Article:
Tuesday, April 16, 2024

Portable Car Media Server


This is a work in progress post, it has most of the content of what I did, but it's after the fact, and I haven't replicated it to ensure it works exactly as described, but you should have enough info to accomplish what I did!



(Note I have Amazon Affiliate links below FYI)

I decided to build a portable Jellyfin Server. I wanted my kids to be able to login and watch shows as needed while we were driving and thus started going down the path.

I bought a travel router from amazon. I came across this on HackerNews a while back, and liked the idea, which is where this all started.

We used it on our last road trip and it worked quite well.

Parts required (I used stuff I had around, so the links below are largely placeholders for you to try, with the exception of the travel router and power bank, I did buy those).

1 Usb-A to Usb-micro cable

1 Usb-A to Usb-c cable

1 Power Bank

1 Raspberry Pi (I selected 3b+ as it's what I had lying around)

1 SD Card (If you already have a pi up and running, you may not need this)

1 GL-MT3000 (Beryl AX) Pocket-Sized Wi-Fi 6 Wireless Travel Gigabit Router

1 Storage usb drive

1 Shutdown Key (Or just find a spare usb device you can bring along)

1 Storage Case (Totally optional)

Key Stages:

  1. Get Pi Setup and running (Assumed you have set this up)
  2. Get Jellyfin installed on Pi
  3. Setup USB Drive for media
  4. Get nginx installed on Pi
  5. Static IP on Travel Router
  6. Get Adblocker running on Travel Router with Redirect
  7. Get USB Shutdown Key Created

Installing Jellyfin


Ultimately I just searched install jellyfin on raspberry pi and it just worked.

Setup USB Drive for media

TODO: More details on how I setup with the USB drive.

Installing nginx


Ultimately we will follow the above however there are some details that are a bit fuzzy for me. It has you edit this

sudo nano example.com.conf

file, however my system wasn't setup like that,  so instead of that I used default (likely this command):

ln -s /etc/nginx/sites-available/default /etc/nginx/sites-enabled/default

From there we need to update:

sudo nano /etc/nginx/sites-available/default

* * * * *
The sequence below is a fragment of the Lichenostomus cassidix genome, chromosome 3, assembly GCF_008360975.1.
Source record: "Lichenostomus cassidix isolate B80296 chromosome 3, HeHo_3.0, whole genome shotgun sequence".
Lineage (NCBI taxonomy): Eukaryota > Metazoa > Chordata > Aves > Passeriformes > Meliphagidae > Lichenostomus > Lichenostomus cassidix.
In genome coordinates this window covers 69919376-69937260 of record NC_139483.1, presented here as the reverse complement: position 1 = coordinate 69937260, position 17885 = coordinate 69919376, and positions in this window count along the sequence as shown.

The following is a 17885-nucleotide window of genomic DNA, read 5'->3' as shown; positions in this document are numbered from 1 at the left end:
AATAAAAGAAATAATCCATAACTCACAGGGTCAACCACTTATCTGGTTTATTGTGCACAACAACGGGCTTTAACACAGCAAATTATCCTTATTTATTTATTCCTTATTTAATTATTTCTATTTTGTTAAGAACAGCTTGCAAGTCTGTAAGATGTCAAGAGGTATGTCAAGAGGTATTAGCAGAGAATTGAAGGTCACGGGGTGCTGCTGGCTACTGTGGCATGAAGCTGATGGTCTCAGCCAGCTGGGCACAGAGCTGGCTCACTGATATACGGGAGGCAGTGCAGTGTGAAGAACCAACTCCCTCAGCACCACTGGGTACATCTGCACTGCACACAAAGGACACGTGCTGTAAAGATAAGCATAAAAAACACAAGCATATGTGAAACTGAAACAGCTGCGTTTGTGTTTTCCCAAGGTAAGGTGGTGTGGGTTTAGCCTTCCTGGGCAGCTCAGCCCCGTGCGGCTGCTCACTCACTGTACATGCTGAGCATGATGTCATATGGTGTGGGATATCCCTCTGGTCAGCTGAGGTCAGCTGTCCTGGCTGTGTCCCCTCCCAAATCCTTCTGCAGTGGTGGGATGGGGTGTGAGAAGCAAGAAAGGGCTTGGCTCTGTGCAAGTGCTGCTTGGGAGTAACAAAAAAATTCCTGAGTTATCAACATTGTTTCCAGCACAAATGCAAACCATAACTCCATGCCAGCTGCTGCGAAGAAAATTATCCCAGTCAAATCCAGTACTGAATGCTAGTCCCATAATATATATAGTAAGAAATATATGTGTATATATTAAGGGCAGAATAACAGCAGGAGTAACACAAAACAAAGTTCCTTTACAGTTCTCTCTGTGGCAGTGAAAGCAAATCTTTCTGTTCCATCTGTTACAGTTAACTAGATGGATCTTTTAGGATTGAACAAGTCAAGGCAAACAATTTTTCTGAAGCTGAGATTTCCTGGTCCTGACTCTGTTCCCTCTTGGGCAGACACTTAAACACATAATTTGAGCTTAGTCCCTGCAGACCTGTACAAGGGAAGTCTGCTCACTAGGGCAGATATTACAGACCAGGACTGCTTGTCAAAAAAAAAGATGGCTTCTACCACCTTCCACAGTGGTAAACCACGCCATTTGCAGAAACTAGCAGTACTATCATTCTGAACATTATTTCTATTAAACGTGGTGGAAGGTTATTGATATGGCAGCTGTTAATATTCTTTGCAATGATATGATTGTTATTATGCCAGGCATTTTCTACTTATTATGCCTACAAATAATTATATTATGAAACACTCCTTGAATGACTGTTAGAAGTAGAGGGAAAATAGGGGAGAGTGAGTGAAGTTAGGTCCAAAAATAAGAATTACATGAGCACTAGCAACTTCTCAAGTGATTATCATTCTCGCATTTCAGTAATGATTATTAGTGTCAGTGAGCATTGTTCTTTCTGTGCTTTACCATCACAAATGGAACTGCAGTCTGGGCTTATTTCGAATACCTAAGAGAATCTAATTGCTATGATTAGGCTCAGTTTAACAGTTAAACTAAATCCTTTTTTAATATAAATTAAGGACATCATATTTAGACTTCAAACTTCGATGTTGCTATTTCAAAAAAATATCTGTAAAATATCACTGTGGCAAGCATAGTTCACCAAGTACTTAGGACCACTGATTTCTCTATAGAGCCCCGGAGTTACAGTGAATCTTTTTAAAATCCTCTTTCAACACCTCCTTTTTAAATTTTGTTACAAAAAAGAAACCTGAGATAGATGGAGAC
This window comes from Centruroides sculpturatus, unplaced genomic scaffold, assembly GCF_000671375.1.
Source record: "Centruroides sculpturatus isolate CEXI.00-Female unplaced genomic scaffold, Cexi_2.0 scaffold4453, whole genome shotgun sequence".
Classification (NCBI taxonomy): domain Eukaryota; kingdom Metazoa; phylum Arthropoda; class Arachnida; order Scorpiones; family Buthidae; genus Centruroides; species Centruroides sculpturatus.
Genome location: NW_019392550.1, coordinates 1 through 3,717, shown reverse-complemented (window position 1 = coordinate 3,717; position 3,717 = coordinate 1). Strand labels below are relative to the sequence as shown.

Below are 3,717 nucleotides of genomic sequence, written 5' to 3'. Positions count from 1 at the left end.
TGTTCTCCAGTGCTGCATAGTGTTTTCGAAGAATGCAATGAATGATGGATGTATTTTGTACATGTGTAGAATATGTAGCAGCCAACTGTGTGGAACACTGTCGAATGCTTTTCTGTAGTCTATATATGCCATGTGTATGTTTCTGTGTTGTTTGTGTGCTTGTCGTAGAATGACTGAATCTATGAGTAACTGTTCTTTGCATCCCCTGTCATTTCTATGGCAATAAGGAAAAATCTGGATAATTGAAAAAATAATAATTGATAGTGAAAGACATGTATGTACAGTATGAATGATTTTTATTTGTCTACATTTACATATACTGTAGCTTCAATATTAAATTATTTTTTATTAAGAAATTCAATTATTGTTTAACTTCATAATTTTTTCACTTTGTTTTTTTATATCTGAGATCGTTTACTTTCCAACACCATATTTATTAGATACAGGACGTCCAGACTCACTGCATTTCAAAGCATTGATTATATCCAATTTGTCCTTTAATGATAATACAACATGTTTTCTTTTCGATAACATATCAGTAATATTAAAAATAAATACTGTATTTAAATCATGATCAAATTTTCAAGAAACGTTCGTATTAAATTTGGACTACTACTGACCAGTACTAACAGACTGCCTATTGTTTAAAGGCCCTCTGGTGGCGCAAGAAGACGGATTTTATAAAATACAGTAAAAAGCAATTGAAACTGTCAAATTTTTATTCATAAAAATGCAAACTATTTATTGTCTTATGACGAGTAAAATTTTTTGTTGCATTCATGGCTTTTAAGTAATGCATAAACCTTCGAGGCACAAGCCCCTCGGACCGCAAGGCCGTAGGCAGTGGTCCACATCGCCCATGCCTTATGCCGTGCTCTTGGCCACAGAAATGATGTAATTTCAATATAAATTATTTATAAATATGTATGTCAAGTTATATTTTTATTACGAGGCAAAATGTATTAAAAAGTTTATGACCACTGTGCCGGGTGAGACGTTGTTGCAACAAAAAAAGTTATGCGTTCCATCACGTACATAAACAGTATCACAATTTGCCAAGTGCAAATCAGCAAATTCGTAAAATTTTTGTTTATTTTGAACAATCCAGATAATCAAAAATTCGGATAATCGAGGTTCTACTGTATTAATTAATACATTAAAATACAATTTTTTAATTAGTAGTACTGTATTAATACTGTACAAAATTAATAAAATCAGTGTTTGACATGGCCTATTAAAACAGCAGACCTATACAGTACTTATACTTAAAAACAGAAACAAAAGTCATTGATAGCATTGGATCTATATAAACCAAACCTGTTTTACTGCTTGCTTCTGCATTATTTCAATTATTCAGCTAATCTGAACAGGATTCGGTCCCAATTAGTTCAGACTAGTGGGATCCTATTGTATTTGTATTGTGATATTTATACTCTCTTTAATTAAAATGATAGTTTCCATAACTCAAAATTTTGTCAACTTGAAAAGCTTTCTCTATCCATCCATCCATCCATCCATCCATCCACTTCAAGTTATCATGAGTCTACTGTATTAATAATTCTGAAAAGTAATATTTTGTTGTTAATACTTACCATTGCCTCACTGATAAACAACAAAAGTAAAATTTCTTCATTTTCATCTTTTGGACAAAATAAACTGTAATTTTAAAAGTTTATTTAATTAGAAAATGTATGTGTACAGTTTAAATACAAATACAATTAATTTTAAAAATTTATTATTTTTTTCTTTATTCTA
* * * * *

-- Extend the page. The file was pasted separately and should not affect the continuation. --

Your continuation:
to contain this:

server {
	listen 80;
	server_name jellyfin.car.com;
	location / {
	proxy_pass http://localhost:8096;

This means that we will redirect a request coming in for jellyfin.car.com to the jellyfin server. You can replace jellyfin.car.com with whatever you want, but that's what I used.

I specifically used localhost, because when I was doing setup, I was on my main wifi, so when I swapped between wifi's as long as I had the request coming in via jellyfin.car.com (on my main or the travel wifi) it handled correctly.

Static IP


This should generally be what you need to do. Figure out your mac address, and then put in a static IP there. I think the default IP range is 192.168.8.x so I set my pi to something like

Get Adblocker running on Travel Router with Redirect


Next we are going to turn on the adguard (A sweet feature of the travel router), and point the redirect to our pi!

Specifically we are going to do the section called add local DNS entries into Adguard.

I put in jellyfin.car.com

(instead of their arpa example)

Now when I visit jellyfin.car.com on the wifi that router is on, the adguard will look that URL up, and then return the pi's ip address, which in turn, means that it will connect over NGINX on port 8096


Get USB Shutdown Key Created


Finally, we will setup a USB shutdown key, this makes it so when we are ready to shutdown for the day we can kill our pi, and unplug power after maybe 30 seconds.

You can use any old usb device I have an old 32 mb usb key (my first perhaps?) that I am using, I labelled it Shutdown Key.



Once you have this setup, you can kick it off, the system should last on the battery bank more or less 5-7 hours (maybe more, maybe less, depending on use).

Alternatively you can buy two banks, and then just run the router on one, and the pi on another. 

Finally you "could" possibly just run your router off the USB power in the car, so you don't need the power bank at all, however I didn't test that out, I think the router can handle power interruptions, the pi generally can get finnicky on that, so I wanted a way to be in control of that which is why it's on a power bank, so if I shut the car off I don't accidentally forget to gracefully power the pi off, and kill it in the middle of my trip.


This is a work in progress post, it has most of the content of what I did, but it's after the fact, and I haven't replicated it to ensure it works exactly as described, but you should have enough info to accomplish what I did!